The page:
I'm still trying to figure out how a Socialist country can have workers going on strike, but apparently, that's a common feature of the Chavez regime. I guess it's one of the changes that has been implemented in this new form of Social Democracy where the workers have much greater rights, but the businesses can still try to put one past them.
The day started out fine. The usual male talking on the bus going to work at 6:30 am was only occasionally punctuated by remarks about the traffic from the day before. "Do you know why there wasn't much traffic yesterday going to work?" One of the engineers asked.
"Didn't really pay attention."
"There was a strike on the bridges going across the river. It's gotten bigger since then and could threaten to get to our place."
But nothing more was said and we arrived to the industrial park of Faja without too much concern. Faja is huge, covering about 500 square miles, but access is very restricted and only authorized personnel are permitted past any one of its many entry points. We never have a problem since our buses are very well marked, but we do get to watch others park and go through the normal check points to pass through on foot. It's just one more chance for the crazy gringos on board to ogle at the pretty seÃ±oritas of Venezuela.
As I always do at the beginning of the day, I open up the main gate of the lay down yard and check for any signs of mischief from the day before. Squirrel showed up and we began talking about the weekend and Grandma Boso restaurant. Squirrel loves the place and the menu. He has a sworn goal to try everything on the menu at least once before leaving the country.
Around 8:00 am word started getting around that the protesters were heading for Faja in full force. Several thousand were said to be angry and looking for immediate results, though the results themselves were never clarified. Obviously, the "what-ifs" were flying everywhere.
By 9:00 am the grapevine was chock full of rumors. The protesters were through the main gates and were storming towards our main office only a few hundred yards further down the road. Someone mentioned that one of our busses had been attacked and the gringos inside shaken up. There were even reports of angry mobs forming and shouting, "Yanqui go home."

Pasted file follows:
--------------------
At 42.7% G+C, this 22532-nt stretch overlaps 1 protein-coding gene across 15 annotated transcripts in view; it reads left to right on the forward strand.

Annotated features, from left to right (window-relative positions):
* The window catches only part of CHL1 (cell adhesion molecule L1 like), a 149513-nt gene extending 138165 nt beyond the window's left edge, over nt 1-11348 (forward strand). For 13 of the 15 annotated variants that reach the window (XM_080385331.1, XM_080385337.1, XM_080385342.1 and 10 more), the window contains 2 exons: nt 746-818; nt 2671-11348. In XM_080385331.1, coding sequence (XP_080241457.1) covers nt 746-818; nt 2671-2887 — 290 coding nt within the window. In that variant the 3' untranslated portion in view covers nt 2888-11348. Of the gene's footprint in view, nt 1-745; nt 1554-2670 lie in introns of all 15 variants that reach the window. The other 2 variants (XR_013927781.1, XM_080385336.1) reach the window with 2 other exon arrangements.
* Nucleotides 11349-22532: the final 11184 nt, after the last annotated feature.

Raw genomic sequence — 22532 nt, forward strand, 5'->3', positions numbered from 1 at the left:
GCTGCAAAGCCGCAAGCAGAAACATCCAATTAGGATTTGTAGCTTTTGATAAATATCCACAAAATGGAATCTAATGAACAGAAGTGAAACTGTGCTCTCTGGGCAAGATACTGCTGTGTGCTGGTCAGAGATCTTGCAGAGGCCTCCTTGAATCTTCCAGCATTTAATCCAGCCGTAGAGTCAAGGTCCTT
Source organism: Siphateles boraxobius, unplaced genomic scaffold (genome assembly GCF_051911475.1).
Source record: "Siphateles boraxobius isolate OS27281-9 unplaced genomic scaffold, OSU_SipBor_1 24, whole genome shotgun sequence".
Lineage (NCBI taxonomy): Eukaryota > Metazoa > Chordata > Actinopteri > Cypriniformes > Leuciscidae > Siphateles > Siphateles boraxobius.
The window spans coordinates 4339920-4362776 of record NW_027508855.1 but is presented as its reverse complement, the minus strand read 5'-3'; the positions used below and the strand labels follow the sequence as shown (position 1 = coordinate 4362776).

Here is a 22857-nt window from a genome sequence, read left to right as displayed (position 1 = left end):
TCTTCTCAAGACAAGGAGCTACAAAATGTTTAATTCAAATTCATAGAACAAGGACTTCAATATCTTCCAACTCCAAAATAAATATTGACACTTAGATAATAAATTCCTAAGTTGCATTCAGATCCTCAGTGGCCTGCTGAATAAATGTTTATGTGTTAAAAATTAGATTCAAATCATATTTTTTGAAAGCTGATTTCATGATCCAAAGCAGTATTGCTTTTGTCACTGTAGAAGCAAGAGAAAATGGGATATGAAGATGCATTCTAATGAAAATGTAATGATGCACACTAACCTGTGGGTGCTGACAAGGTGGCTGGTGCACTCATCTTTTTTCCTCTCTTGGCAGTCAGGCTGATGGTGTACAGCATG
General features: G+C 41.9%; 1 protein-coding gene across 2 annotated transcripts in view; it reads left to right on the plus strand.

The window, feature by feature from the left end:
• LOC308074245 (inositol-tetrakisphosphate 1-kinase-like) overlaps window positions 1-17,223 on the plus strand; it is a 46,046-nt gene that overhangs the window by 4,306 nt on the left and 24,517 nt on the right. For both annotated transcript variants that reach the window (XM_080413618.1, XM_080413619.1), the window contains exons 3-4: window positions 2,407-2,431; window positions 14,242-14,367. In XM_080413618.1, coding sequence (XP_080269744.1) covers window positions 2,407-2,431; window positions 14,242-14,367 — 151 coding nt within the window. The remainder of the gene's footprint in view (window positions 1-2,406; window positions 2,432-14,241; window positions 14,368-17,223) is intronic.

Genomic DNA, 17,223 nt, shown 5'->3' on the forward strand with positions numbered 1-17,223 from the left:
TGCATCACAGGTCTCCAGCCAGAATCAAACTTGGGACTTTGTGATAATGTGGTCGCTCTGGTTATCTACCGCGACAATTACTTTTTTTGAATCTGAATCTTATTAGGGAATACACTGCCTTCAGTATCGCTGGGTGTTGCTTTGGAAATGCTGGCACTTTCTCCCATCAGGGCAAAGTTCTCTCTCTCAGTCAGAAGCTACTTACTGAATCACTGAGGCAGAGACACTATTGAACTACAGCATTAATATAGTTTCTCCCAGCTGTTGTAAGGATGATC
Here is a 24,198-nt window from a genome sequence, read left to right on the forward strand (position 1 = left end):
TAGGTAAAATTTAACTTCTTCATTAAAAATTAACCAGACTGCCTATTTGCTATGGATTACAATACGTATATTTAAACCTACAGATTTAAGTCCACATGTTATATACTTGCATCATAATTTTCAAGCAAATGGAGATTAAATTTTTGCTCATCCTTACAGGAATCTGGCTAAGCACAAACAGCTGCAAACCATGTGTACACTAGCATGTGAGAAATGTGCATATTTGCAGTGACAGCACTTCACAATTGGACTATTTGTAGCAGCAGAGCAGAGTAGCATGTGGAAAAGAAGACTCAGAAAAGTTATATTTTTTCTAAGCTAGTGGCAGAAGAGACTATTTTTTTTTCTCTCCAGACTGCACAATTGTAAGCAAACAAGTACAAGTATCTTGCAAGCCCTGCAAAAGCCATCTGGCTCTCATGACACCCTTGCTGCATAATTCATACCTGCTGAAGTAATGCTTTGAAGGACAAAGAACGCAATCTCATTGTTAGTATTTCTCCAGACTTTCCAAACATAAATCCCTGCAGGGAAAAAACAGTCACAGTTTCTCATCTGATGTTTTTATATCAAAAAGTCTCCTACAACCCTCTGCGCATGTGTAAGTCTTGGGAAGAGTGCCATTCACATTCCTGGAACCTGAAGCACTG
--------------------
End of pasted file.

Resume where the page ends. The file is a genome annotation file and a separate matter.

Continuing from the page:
At 11:00 am I was called by our project manager, Bwana. Bwana is a middle-aged man who keeps entirely to himself, but who lets his prejudices speak for him. His idea of Venezuela mirrors Fox News 100%. As far as he's concerned, Venezuela is ruled by an evil dictator and the people are lazy and backwards. He is in Venezuela solely because he is being paid handsomely by a benevolent American company that has decided to help those who can't help themselves. Oh, and there are probably many who hate Americans for our freedoms.
Bwana sounded extremely nervous on the phone. "They are headed our way," he said with a very shaky voice. Even though we were over five miles away from the main office, Bwana was certain that an attack was imminent.
"They will probably want to set fire to our trailers and take us hostage. I've given instructions that the buses be on standby in case we need to get all gringos to safety on a moment's notice. Please close the yard up immediately and prepare to be evacuated." This seemed a bit extreme to me, but I was given an order and set about to close up the lay down yard and prepare for the coming onslaught.
About halfway to the yard, I see Coco coming in the opposite direction. Coco has been working for me for only a few days, but he is a native San Virgo resident and speaks both Spanish and English fluently. Like many young university students, he has taken time off from school to earn a few extra B's (the gringo term for the money of the country, Bolivars). For the most part, construction work is well paid, regardless of the country, and Venezuela is no different. The fact that Coco is studying engineering, as well as his fluency in both languages, makes him an ideal candidate for the Materials Department.
"Coco, what's all this about a strike and wanting to attack us gringos?"
"I don't know anything about attacking North Americans, but the strike is nothing unusual. It happens all the time. The workers don't get paid or they don't get their agreed-to benefits so they go on strike."
"But Bwana says that we gringos are in danger and that the striking group will be coming here to attack us any moment now."
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